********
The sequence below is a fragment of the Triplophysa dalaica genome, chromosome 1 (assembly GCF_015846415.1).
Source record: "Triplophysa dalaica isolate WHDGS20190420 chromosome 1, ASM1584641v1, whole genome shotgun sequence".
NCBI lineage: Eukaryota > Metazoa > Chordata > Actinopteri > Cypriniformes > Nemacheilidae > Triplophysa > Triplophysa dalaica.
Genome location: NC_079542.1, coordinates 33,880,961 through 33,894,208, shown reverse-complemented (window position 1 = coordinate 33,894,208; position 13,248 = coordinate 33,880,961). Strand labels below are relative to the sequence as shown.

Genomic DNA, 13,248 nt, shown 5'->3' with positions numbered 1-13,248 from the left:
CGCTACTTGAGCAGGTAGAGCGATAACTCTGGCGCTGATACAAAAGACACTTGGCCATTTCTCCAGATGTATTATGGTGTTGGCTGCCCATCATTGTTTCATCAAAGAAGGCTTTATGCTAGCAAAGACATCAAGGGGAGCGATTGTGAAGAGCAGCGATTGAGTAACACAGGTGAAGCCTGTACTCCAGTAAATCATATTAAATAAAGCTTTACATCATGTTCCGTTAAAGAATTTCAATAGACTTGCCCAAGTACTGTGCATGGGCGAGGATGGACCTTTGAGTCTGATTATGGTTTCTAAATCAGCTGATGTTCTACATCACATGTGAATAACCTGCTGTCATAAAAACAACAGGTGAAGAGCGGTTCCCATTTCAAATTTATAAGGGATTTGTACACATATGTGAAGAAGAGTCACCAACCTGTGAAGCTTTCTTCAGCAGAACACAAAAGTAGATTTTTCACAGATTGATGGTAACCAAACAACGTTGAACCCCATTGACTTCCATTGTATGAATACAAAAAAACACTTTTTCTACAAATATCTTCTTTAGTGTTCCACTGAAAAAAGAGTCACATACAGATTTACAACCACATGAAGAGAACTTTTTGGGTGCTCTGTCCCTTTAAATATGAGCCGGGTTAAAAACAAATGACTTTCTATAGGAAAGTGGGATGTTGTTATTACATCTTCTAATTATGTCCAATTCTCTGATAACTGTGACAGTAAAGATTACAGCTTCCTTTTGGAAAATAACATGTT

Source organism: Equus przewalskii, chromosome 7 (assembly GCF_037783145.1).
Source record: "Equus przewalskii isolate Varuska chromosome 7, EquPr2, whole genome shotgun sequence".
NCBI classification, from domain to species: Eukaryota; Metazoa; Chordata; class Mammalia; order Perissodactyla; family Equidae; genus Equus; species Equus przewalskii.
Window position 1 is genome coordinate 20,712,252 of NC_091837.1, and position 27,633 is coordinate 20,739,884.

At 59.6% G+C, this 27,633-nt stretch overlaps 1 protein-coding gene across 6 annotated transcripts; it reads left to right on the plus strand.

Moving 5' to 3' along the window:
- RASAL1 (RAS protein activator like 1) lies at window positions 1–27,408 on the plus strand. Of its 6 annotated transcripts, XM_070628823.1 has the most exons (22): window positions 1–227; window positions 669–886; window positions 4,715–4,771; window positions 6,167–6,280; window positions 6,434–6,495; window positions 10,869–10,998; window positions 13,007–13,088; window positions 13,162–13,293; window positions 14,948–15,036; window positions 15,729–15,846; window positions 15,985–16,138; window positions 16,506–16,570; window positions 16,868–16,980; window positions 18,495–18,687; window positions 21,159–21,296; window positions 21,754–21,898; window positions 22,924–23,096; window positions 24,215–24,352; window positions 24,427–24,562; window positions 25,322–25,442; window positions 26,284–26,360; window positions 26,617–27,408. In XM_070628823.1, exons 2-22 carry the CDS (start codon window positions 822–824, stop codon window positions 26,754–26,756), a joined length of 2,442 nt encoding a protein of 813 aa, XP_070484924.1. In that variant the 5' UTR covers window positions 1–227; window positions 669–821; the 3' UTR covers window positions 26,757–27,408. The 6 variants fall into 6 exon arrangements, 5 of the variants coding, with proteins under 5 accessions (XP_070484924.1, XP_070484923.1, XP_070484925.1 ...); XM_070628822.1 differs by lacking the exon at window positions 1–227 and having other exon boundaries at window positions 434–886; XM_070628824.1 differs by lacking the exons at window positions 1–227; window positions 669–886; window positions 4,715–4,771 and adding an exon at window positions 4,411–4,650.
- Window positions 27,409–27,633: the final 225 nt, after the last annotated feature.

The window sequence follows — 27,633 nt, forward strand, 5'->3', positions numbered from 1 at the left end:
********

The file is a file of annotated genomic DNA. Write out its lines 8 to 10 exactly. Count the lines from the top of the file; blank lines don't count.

Source record: "Equus przewalskii isolate Varuska chromosome 7, EquPr2, whole genome shotgun sequence".
NCBI classification, from domain to species: Eukaryota; Metazoa; Chordata; class Mammalia; order Perissodactyla; family Equidae; genus Equus; species Equus przewalskii.
Window position 1 is genome coordinate 20,712,252 of NC_091837.1, and position 27,633 is coordinate 20,739,884.